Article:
Off the beaten path near the small town of Haburugala, Sri Lanka, hides a cinnamon garden. As you imagine it, try to hear the echo of small children playing or the carrying voices of the women who own this property in the back country of Sri Lanka’s Southern Province, near the Bentota River. The cinnamon and permaculture garden, called Amuura, was established in 2012 by a mother, Claire, and her two daughters, Paulina (with two young children herself) and Carlotta, originally from Germany. What led them to Sri Lanka was a desire to build a sustainable life carefully designed in harmony with the natural surroundings.
When I call Paulina to talk to her about her cinnamon farm, she is very busy, going back and forth between the farm and their other property; a beach house located in the town of Beruwala, Kalutara District, Western Province. Collectively, the family’s personal and educational backgrounds span medicine, health nutrition, yoga, cooking, and permaculture.
Paulina explains that permaculture, also referred to as permanent agriculture, means building up an ecosystem that works with the existing nature. Partnering plants that support each other, re-using old farming methods and creating a garden that nourishes itself without the use of pesticides or artificial fertilizers. They built and created the garden (all on their own) to be a model garden for permaculture farming, food sovereignty, and self-sustainability. What drew me to Amuura’s story is their cultivation of organic Ceylon cinnamon (also known as, sweet cinnamon or true cinnamon.) Many of us take for granted the beautifully rolled quills we see neatly packed in glass bottles sold at grocery stores. We do not realize the labour-intensive process involved in its production.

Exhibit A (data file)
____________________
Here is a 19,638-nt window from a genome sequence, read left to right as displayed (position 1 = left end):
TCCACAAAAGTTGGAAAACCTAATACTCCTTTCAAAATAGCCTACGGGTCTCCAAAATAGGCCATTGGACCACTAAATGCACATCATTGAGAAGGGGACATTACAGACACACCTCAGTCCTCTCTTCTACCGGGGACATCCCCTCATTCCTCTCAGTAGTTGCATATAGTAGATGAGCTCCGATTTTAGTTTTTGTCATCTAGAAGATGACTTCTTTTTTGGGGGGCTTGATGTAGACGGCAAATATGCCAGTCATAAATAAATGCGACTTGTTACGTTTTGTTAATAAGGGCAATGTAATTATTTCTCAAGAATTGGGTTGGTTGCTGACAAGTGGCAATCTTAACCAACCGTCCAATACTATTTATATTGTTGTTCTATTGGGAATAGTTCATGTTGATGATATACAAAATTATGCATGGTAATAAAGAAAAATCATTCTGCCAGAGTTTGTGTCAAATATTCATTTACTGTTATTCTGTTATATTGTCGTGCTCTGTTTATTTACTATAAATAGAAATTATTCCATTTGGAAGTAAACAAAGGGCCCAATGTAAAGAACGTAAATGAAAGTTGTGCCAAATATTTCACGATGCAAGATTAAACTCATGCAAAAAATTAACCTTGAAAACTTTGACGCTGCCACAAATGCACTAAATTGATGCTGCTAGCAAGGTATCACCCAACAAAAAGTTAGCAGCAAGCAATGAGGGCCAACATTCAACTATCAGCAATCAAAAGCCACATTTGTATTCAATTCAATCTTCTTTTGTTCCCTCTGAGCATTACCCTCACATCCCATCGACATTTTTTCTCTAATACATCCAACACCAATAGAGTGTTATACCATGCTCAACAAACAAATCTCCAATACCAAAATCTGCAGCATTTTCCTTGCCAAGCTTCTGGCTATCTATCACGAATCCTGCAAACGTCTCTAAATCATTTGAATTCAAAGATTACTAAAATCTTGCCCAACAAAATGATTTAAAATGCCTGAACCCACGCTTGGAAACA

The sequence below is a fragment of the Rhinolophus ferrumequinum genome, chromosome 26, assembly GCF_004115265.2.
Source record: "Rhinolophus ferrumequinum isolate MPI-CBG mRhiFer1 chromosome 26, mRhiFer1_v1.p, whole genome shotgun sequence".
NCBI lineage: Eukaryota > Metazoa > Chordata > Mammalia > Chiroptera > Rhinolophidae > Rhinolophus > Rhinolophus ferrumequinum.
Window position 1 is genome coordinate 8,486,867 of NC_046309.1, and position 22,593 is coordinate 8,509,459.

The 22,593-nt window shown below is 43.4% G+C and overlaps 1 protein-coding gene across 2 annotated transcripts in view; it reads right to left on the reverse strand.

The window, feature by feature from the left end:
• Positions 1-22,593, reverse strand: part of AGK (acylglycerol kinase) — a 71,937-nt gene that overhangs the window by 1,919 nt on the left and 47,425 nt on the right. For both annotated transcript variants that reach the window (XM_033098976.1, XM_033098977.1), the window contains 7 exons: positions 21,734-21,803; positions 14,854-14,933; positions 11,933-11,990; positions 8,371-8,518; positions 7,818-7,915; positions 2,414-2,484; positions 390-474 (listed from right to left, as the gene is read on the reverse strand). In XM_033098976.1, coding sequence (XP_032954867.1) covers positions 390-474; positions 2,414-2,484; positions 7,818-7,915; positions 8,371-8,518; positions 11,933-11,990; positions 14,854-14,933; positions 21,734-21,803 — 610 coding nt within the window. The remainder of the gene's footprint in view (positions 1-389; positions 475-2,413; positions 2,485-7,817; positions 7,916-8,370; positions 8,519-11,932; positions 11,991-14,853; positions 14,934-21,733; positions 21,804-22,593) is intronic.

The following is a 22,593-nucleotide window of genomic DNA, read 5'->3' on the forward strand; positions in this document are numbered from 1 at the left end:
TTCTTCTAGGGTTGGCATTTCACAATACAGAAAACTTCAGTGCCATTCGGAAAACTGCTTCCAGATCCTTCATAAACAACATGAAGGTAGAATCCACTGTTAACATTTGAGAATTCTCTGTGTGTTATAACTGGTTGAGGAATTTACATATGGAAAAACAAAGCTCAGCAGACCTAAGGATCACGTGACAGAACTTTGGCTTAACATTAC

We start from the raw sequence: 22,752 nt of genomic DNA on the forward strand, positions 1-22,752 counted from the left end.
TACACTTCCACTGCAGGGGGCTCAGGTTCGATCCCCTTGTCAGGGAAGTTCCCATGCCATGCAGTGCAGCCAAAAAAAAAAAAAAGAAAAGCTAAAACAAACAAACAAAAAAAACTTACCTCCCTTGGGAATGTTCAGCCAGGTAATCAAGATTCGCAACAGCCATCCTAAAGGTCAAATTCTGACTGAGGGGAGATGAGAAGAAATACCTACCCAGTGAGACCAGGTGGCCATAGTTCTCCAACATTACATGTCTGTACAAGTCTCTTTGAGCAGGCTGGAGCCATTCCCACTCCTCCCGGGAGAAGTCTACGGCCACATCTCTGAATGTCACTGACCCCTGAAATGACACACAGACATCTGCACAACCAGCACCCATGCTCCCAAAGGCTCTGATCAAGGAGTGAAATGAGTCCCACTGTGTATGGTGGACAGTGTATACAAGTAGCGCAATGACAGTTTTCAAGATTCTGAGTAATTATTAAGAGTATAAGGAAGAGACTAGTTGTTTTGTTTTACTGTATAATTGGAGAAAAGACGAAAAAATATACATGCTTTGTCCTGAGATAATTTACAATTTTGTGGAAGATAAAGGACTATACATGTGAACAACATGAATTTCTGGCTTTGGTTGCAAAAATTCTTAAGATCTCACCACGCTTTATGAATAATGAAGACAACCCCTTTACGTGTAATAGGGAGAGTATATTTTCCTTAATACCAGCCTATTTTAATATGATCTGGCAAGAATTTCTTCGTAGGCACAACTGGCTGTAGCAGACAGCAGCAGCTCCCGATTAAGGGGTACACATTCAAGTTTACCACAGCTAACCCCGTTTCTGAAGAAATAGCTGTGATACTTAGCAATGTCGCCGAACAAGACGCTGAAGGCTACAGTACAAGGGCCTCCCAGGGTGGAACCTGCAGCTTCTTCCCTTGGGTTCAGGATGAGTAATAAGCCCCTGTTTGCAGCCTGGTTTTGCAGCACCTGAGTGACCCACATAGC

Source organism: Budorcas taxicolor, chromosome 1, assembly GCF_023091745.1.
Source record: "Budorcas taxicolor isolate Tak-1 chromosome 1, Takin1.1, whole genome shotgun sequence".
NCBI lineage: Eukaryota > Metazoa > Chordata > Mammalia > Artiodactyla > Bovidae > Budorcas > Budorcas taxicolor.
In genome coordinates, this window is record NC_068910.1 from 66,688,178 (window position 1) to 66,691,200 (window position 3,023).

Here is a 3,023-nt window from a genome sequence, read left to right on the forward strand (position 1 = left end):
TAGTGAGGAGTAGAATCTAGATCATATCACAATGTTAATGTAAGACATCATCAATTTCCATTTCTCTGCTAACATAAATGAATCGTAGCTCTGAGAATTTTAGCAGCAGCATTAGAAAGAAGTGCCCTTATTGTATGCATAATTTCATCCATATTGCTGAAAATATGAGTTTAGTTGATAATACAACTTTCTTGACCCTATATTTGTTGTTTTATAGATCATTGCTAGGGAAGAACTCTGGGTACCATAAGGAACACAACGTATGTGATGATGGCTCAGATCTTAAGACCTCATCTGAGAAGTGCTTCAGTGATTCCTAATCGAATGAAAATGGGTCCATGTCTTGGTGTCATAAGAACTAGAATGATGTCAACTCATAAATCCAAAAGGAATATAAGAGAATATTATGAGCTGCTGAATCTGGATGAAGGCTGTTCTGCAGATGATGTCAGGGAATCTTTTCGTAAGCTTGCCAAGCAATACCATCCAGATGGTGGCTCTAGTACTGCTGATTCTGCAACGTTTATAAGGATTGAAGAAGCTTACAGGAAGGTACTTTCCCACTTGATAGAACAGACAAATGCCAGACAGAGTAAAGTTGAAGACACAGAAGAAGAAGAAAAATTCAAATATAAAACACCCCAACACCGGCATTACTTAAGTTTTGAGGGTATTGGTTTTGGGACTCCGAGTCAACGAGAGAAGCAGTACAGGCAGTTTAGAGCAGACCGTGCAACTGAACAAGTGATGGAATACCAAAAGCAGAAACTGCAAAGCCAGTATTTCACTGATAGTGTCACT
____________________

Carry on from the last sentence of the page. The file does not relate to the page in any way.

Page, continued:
Paulina tells me their work begins in the early hours of the morning, when the sun starts to rise, "the cinnamon trees are cut down to stump size. Branches are carried from the plantation to the house." After, the branches are washed and the outer bark is scraped off with the use of special tools, the inner bark, the cinnamon we actually eat, is gently carved in order to separate the cinnamon from the inner wood. This skinned layer is then rolled into layers and combined to create a larger quill. The edges of the quills are cut to standard length by scissors and then dried for at least 10 days before packaging. What makes their cinnamon unique is they do not treat it with sulphur. Instead, they dry it for four times longer (compared to other producers) to achieve the same tenability as sulphured cinnamon. Also, rather than use machines in the drying process, they use natural sunlight and a clay room. (See Amuura's YouTube video of their cinnamon garden location, harvest, and production.)
If you are ever in Sri Lanka, a visit to Amuura is well worth your time. See their website for more information. If not to better appreciate how cinnamon is harvested, then to experience a holistic way of life that blends environment, livelihood, and sustenance. And at the very least, you will be surely treated with some of their favourite cinnamon recipes like cinnamon parfait, cinnamon rolls, or spice tea with cinnamon.
"Today is Amal’s birthday!" Paulina says excitedly to me, as she rushes off the phone—she has many things to do in preparation for the big day. In between the hard work, are the serendipitous moments; the rewards of a life well lived and in harmony with nature. They have taken the unpaved path to happiness. And I know there will be cinnamon in the chocolate cake Amal enjoys on her special day; a small but sweet victory. ~
In North America we often view cinnamon as an ingredient largely for cooking and baking, but it has long been used as a medicinal herb. In modern herbal medicine, Ceylon cinnamon is used to help treat colds, flu, and coughs (National Geographic Guide to Herbal Medicine). In Ayurveda, Ceylon cinnamon is used in Yogi/ herbal teas for the same purpose of healing colds and congestion of the lungs, as well as, to improve circulation. It is also used in combination with other plants to treat indigestion, headaches, and menstrual complaints.
All images on this page ©AMUURA
First photo, from left to right: Amal, Claire, Emmet, Paulina, Carlotta (three generations) at their beach house
Second photo: Amal and her birthday cake